Back at our hotel we had dinner, which probably could have fed a small family for a week. Rather a westernised set menu was offered, which was ok, but we made sure we let our guides (who arrange everything!) know that we’d prefer to try the Bhutanese cuisine whilst in the country rather than be treated to burgers and chips etc…
The next morning we were served a gargantuan breakfast, which we barely dented. Afterwards we met our guide who sadly informed us of his father who was ill and as we ventured up the valley to visit our first site in the Paro valley of the day we dropped him off and were joined by Sring who was to be our new guide for the week. Sring was very easy-going and good natured and both of us were actually pleased he was coming along for the ride.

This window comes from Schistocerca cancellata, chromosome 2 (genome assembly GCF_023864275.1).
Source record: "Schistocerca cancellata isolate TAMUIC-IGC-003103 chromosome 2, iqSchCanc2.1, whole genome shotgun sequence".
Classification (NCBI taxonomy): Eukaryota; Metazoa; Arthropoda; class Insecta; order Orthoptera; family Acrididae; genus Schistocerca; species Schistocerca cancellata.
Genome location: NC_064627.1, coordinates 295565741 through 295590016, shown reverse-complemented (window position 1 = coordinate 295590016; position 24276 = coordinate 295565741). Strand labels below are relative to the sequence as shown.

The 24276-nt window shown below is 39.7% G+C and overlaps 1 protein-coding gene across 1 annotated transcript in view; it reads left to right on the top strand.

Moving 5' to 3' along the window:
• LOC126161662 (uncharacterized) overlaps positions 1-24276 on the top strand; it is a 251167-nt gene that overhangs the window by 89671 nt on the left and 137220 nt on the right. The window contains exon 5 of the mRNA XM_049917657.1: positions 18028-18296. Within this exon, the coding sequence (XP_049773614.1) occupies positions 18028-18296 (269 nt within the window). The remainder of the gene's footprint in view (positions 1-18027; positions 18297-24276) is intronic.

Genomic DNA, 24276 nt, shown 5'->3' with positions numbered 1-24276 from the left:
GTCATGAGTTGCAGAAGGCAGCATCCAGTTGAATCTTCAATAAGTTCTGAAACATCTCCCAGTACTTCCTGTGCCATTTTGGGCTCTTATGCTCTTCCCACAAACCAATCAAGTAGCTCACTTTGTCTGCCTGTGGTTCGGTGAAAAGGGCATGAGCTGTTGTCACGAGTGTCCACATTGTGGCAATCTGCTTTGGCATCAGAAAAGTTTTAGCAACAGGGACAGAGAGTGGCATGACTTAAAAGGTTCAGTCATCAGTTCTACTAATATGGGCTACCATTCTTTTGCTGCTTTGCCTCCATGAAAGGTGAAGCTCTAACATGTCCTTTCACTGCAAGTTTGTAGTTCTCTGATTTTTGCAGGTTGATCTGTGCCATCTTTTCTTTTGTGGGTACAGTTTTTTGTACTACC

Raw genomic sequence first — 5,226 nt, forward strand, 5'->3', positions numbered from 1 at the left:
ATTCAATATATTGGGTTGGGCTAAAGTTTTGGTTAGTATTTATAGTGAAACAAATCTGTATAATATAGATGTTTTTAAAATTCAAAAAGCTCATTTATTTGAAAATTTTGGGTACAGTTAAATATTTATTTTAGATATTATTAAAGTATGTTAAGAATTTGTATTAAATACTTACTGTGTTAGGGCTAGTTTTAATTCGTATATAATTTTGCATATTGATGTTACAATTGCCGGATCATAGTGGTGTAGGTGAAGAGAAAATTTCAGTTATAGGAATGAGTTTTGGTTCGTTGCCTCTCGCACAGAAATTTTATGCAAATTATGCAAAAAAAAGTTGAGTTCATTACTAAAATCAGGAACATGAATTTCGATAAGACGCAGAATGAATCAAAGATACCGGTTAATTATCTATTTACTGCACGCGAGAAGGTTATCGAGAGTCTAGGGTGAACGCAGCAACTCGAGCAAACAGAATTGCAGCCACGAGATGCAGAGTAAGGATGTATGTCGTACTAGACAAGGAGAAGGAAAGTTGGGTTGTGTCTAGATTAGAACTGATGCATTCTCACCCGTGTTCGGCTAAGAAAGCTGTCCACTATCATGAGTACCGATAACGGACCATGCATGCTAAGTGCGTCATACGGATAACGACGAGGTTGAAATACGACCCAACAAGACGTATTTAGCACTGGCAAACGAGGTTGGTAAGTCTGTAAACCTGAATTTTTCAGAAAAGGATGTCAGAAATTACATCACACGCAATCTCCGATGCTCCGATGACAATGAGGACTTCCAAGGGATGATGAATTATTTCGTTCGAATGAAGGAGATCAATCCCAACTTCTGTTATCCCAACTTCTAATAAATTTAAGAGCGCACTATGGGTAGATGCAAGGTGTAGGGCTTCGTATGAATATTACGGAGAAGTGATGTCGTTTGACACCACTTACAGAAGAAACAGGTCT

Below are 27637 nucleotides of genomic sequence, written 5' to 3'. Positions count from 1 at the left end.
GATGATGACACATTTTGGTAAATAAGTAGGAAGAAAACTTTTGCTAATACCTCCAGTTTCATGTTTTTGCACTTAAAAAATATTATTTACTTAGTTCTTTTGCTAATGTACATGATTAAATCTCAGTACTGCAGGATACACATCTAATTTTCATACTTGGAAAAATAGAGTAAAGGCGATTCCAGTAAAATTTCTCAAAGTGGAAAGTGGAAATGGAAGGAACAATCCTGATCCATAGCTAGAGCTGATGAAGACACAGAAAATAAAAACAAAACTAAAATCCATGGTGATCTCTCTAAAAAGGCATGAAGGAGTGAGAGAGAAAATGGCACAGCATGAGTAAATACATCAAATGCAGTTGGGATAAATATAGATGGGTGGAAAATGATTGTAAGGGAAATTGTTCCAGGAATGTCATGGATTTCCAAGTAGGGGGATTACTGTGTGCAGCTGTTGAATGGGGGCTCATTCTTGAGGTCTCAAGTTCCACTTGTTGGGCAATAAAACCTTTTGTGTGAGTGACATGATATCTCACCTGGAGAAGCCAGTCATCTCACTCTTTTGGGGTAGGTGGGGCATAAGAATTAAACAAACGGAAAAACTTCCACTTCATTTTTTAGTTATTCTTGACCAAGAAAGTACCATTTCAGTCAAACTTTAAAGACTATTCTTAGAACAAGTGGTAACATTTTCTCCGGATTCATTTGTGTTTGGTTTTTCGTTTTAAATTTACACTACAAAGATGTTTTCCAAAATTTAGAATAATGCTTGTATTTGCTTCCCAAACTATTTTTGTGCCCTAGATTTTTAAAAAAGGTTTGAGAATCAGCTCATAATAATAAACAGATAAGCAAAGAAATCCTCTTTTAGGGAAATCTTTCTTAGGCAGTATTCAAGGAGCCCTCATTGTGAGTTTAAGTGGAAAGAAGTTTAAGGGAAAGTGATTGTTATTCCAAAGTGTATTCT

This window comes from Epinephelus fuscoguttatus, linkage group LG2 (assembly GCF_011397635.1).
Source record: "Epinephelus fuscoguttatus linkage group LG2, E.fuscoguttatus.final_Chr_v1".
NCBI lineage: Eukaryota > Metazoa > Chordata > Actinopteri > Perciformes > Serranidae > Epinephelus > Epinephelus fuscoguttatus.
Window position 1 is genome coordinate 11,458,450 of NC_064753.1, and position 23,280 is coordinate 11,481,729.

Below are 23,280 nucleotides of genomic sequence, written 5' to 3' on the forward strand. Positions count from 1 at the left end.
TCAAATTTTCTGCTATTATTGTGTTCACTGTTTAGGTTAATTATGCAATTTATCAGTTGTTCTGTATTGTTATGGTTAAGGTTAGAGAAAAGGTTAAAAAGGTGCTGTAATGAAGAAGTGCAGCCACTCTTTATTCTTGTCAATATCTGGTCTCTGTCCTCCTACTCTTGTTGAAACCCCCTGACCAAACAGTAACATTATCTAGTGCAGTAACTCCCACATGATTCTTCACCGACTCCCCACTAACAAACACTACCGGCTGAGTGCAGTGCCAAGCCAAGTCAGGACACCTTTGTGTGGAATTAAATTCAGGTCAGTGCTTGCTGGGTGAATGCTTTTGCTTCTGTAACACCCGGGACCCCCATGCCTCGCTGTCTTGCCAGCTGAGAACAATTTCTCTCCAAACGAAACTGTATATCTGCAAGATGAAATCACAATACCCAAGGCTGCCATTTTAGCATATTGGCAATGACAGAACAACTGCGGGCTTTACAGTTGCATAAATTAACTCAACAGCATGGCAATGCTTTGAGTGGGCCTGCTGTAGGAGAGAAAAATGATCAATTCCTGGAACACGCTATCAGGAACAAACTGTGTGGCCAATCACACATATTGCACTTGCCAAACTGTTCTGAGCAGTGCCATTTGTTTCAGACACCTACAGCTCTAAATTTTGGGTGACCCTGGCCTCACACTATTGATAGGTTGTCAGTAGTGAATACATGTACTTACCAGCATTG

We visited several places in the beautiful Paro valley during the day. An old burnt out Dzong (Drukyel Dzong) at the top of the valley, littered with prayer flags and boasting some of the best views I’ve ever seen from a building. The 7300 metre tall Himalayan mountain in the distance peaking out behind 5000 metre mountains in the foreground. It was sometimes easy to take the hills around us for granted not thinking about the fact that they were taller than just about anything you’d find in Europe. From there we visited various other temples and monasteries. We walked for an hour between the National Museum to a temple into which we were invited. Climbing the dimly-lit steep stairs we felt adventurous until we met a bunch of nuns coming the other way, none of them a day younger than about 400 years old. At the top of the 14th century wooden building our knowledgeable guide explained some of the multi-faceted concepts involved in the Buddhist religion and depicted in the small shrine located there. The views up the valley were simply amazing. We then went down to Rinpung Dzong.